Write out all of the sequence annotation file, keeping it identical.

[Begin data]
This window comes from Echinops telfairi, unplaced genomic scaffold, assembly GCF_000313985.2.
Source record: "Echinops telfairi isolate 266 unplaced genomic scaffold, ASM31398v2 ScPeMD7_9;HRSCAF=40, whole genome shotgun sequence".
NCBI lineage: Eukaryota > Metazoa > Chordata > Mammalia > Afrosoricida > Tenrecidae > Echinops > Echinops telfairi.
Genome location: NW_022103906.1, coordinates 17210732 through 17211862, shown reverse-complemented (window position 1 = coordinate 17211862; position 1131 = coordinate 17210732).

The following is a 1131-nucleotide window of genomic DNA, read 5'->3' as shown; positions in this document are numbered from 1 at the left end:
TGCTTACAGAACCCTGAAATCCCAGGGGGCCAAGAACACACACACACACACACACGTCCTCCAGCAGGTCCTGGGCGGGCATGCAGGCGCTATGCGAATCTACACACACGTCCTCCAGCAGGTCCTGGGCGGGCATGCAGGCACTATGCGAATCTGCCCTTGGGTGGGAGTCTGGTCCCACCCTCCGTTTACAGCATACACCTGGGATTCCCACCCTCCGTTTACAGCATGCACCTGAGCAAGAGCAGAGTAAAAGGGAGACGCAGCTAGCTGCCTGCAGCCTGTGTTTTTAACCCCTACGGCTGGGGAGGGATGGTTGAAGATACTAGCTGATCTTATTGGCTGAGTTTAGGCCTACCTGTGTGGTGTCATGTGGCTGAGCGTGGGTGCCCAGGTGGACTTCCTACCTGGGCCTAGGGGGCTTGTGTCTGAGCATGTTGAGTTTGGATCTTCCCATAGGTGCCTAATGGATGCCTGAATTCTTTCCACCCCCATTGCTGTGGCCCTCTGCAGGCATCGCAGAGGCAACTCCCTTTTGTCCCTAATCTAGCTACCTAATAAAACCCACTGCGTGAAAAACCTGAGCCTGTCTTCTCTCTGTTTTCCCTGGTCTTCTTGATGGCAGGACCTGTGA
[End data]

This window comes from Echinops telfairi, unplaced genomic scaffold, assembly GCF_000313985.2.
Source record: "Echinops telfairi isolate 266 unplaced genomic scaffold, ASM31398v2 ScPeMD7_9;HRSCAF=40, whole genome shotgun sequence".
NCBI lineage: Eukaryota > Metazoa > Chordata > Mammalia > Afrosoricida > Tenrecidae > Echinops > Echinops telfairi.
Genome location: NW_022103906.1, coordinates 17210732 through 17211862, shown reverse-complemented (window position 1 = coordinate 17211862; position 1131 = coordinate 17210732).

The following is a 1131-nucleotide window of genomic DNA, read 5'->3' as shown; positions in this document are numbered from 1 at the left end:
TGCTTACAGAACCCTGAAATCCCAGGGGGCCAAGAACACACACACACACACACACGTCCTCCAGCAGGTCCTGGGCGGGCATGCAGGCGCTATGCGAATCTACACACACGTCCTCCAGCAGGTCCTGGGCGGGCATGCAGGCACTATGCGAATCTGCCCTTGGGTGGGAGTCTGGTCCCACCCTCCGTTTACAGCATACACCTGGGATTCCCACCCTCCGTTTACAGCATGCACCTGAGCAAGAGCAGAGTAAAAGGGAGACGCAGCTAGCTGCCTGCAGCCTGTGTTTTTAACCCCTACGGCTGGGGAGGGATGGTTGAAGATACTAGCTGATCTTATTGGCTGAGTTTAGGCCTACCTGTGTGGTGTCATGTGGCTGAGCGTGGGTGCCCAGGTGGACTTCCTACCTGGGCCTAGGGGGCTTGTGTCTGAGCATGTTGAGTTTGGATCTTCCCATAGGTGCCTAATGGATGCCTGAATTCTTTCCACCCCCATTGCTGTGGCCCTCTGCAGGCATCGCAGAGGCAACTCCCTTTTGTCCCTAATCTAGCTACCTAATAAAACCCACTGCGTGAAAAACCTGAGCCTGTCTTCTCTCTGTTTTCCCTGGTCTTCTTGATGGCAGGACCTGTGA